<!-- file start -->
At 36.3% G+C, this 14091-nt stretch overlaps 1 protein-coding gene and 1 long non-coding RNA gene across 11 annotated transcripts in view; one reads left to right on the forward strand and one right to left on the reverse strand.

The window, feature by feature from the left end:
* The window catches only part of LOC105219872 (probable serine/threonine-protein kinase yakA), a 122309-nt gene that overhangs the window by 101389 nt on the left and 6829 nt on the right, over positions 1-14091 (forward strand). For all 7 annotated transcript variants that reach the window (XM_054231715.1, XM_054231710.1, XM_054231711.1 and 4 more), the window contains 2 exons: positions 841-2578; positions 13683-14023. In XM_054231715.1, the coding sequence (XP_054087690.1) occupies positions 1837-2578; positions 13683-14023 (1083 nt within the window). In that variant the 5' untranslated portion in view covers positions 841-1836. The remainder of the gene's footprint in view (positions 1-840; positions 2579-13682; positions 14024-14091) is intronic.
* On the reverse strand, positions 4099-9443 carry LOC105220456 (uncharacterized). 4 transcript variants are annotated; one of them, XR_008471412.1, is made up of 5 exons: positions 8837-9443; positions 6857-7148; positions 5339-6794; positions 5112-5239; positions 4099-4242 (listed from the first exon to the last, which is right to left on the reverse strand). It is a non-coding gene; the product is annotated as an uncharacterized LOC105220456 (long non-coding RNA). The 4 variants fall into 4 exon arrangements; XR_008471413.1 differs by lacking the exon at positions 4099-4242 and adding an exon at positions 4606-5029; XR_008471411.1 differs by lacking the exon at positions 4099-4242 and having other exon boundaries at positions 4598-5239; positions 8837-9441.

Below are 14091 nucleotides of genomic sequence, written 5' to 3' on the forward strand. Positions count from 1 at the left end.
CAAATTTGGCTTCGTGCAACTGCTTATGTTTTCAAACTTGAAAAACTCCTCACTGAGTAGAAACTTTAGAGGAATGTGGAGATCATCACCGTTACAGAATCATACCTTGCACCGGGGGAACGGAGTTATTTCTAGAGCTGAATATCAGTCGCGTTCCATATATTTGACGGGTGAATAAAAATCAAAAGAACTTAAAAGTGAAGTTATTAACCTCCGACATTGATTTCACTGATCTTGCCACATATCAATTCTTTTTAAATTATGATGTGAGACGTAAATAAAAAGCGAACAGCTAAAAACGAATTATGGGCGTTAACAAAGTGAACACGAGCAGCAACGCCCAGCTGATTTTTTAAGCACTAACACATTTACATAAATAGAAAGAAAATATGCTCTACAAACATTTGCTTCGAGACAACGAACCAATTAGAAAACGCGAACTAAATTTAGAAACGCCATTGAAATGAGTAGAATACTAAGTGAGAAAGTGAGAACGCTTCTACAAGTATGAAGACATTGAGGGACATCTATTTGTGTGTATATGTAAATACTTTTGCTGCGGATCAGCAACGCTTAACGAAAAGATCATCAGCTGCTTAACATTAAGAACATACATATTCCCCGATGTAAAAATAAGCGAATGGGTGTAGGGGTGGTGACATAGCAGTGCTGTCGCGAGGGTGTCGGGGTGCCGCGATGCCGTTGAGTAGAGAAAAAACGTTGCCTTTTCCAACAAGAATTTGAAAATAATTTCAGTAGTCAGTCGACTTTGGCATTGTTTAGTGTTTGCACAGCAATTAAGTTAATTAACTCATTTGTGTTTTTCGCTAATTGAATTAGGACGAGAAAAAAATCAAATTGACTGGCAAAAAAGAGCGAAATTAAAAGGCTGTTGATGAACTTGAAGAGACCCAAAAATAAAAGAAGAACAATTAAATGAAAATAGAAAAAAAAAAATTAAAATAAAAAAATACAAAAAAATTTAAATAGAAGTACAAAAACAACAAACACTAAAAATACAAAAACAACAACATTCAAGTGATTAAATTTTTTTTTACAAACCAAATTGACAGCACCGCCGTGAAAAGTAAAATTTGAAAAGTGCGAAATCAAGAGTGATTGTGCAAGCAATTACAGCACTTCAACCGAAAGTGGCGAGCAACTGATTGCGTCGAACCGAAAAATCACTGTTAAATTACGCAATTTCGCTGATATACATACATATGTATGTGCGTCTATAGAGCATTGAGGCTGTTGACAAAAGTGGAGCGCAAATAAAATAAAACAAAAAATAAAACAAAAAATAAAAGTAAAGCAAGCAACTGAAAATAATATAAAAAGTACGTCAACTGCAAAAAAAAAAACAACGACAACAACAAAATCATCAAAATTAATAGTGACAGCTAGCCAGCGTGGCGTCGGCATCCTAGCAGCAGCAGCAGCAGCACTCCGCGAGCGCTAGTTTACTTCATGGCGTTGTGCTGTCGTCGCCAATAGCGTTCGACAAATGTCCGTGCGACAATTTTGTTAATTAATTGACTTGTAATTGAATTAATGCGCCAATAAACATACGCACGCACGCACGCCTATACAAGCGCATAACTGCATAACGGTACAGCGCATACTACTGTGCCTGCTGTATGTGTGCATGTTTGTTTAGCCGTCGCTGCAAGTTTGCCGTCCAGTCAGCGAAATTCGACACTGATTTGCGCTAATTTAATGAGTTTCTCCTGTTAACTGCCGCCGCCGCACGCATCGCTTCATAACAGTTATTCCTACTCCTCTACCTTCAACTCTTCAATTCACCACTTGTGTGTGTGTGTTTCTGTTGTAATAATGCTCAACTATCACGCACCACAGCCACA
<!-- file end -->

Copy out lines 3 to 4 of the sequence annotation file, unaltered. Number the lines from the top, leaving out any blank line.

* The window catches only part of LOC105219872 (probable serine/threonine-protein kinase yakA), a 122309-nt gene that overhangs the window by 101389 nt on the left and 6829 nt on the right, over positions 1-14091 (forward strand). For all 7 annotated transcript variants that reach the window (XM_054231715.1, XM_054231710.1, XM_054231711.1 and 4 more), the window contains 2 exons: positions 841-2578; positions 13683-14023. In XM_054231715.1, the coding sequence (XP_054087690.1) occupies positions 1837-2578; positions 13683-14023 (1083 nt within the window). In that variant the 5' untranslated portion in view covers positions 841-1836. The remainder of the gene's footprint in view (positions 1-840; positions 2579-13682; positions 14024-14091) is intronic.
* On the reverse strand, positions 4099-9443 carry LOC105220456 (uncharacterized). 4 transcript variants are annotated; one of them, XR_008471412.1, is made up of 5 exons: positions 8837-9443; positions 6857-7148; positions 5339-6794; positions 5112-5239; positions 4099-4242 (listed from the first exon to the last, which is right to left on the reverse strand). It is a non-coding gene; the product is annotated as an uncharacterized LOC105220456 (long non-coding RNA). The 4 variants fall into 4 exon arrangements; XR_008471413.1 differs by lacking the exon at positions 4099-4242 and adding an exon at positions 4606-5029; XR_008471411.1 differs by lacking the exon at positions 4099-4242 and having other exon boundaries at positions 4598-5239; positions 8837-9441.